The FADER spoke to three HBCU students and graduates about Trump’s executive order.

Da’Shaun Harrison, junior at Morehouse College

HARRISON: When I first heard that Trump was signing an executive order for HBCUs, I immediately asked the question “What good can Trump do for HBCUs?” We’ve seen this man heavily invest himself in spewing racist, anti-black rhetoric time and time again — from his comments on the Central Park Five to much of what he ran on and condoned during his campaign. I felt uneasy, but prepared. Our president Dr. Wilson did attend. There wasn’t a lot of pushback, but in a meeting with students he asked if he should go, was advised not to, and went anyway.

So many people see Trump separate from other presidents — even the ones that owned slaves and penned anti-black policies for mass incarceration because people don’t necessarily understand that he is part of a much larger system. On a large scale, we have not began to complicate our analysis of the presidency. We have yet to really assess the validity, or lack thereof of that office. So, with Trump it is easy to see him as different because his fascism is very loud, whereas other presidents quietly implemented fascist policies through capitalism and all of the many [Black and brown] people that affects. We continuously play ourselves by expecting bigots to ever do anything in favor of the marginalized. There is nothing Donald Trump can do that’ll benefit Black and brown folk because his ideologies don’t include us. Whether it be domestic or foreign affairs, that office does not exist to protect Black people. So it’s no surprise to me that they didn’t get what they expected. It also does not surprise me that so many of our presidents went to the meeting. What disappoints me is that so many of them went with real expectations of a fascist doing something good for Black folk.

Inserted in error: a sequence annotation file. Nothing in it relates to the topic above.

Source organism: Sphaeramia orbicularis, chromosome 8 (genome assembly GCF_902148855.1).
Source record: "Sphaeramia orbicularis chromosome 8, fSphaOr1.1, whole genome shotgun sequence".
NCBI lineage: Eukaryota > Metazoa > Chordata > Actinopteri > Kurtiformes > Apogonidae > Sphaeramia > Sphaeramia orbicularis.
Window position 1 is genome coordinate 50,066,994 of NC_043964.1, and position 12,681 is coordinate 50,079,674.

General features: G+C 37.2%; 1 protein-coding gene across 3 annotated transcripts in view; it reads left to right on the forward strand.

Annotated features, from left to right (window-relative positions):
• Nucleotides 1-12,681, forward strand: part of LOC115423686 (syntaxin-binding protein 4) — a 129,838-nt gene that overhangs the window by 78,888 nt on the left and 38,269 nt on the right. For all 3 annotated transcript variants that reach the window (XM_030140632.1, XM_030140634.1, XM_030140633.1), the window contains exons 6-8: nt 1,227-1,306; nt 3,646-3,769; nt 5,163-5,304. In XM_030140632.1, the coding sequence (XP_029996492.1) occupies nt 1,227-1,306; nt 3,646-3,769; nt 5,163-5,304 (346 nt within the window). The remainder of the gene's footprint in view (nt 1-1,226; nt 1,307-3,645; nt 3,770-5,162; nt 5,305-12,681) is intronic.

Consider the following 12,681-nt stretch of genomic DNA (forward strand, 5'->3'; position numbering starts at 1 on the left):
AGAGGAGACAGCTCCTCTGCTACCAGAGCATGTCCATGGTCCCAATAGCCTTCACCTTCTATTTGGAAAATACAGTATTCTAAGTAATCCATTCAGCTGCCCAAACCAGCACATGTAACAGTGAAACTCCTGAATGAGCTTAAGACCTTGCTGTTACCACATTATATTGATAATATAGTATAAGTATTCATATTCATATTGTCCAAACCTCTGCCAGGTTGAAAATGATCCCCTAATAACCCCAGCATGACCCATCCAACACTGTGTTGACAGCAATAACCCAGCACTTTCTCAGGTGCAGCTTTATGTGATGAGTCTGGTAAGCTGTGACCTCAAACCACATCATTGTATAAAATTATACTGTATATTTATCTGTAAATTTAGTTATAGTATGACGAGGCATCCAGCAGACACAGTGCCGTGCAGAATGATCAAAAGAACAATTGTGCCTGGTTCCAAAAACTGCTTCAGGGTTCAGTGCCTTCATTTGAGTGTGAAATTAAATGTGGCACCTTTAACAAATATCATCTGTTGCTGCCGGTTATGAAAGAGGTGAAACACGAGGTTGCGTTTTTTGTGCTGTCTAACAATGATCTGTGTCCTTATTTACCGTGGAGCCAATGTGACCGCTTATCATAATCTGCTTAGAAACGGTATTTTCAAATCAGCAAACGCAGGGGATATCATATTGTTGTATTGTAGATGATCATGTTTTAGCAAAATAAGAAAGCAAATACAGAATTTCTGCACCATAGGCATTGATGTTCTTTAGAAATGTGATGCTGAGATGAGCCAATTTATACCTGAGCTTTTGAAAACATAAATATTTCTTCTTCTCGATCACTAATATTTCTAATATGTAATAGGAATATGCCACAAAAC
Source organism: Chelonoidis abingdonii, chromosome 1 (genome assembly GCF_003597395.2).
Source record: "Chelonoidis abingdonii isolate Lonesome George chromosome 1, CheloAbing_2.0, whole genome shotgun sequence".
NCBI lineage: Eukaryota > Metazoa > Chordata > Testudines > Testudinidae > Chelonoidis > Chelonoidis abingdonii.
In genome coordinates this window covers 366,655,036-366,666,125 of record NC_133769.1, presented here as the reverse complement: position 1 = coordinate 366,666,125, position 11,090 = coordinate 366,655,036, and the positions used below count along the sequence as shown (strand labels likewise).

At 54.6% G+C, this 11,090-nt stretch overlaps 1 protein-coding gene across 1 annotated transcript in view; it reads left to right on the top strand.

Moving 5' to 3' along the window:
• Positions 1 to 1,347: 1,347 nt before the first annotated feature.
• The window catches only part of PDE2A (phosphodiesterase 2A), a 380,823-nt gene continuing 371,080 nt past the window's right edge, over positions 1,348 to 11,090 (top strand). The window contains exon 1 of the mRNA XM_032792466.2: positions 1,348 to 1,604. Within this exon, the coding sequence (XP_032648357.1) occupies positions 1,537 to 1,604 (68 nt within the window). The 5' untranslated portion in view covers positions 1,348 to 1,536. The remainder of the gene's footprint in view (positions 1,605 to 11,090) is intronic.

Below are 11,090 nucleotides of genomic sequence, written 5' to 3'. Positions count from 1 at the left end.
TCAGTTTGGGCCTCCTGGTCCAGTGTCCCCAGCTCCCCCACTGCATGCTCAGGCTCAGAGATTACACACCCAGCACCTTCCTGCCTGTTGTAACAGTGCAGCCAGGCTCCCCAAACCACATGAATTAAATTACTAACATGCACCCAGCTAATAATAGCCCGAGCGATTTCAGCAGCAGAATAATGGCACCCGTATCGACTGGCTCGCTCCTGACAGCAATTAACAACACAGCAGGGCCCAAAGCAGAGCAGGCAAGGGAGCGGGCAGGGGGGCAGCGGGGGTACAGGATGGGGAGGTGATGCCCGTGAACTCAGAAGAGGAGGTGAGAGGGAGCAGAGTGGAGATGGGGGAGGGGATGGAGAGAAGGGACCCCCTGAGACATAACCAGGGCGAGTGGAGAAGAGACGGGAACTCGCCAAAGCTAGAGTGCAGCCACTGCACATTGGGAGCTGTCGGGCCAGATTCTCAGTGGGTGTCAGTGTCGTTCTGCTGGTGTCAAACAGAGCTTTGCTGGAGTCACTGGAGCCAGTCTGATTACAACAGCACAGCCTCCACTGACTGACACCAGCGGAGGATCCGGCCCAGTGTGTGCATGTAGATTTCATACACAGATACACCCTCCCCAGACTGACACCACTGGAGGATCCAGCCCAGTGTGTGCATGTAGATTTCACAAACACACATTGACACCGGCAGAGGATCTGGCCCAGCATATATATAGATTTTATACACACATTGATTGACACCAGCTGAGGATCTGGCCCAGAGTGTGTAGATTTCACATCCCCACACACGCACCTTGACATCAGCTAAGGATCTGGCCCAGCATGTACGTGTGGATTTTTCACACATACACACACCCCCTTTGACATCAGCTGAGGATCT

We have to be very real with ourselves and realize that many HBCUs have already compromised our agendas. Howard’s president has actively met with Trump’s administration and they have openly anti-Black folks sitting on their board of trustees. On Morehouse’s Board of Trustees sits Dan Kathy, the C.E.O of Chick-fil-a and an openly racist, heterosexist, neo-colonizer and Trump supporter. Many HBCUs are funded and operated by rich cisgender heterosexual White men. So a meeting with Trump wasn’t the start of our compromising, and it won’t be the last. I think we need to divest from these folks who do not have our best interests at heart for starters.

Morehouse has been in the vanguard for social and political activism since its origin. But we see so much of Morehouse’s impact on the world through its development of young, Black male change agents like Rev. Dr. Martin Luther King, Jr., Julian Bond, and through larger movements like the Atlanta Student Movement and modern-day movement, AUCShutItDown. Even as our administration opposes the work that we do — much like it did when students resisted in the 60’s and beyond — what Morehouse represents is a place that is able to radicalize bodies of people to push for equity and social change.



Interview with: Lakin Starling | For more of this interview with The Fader, click here.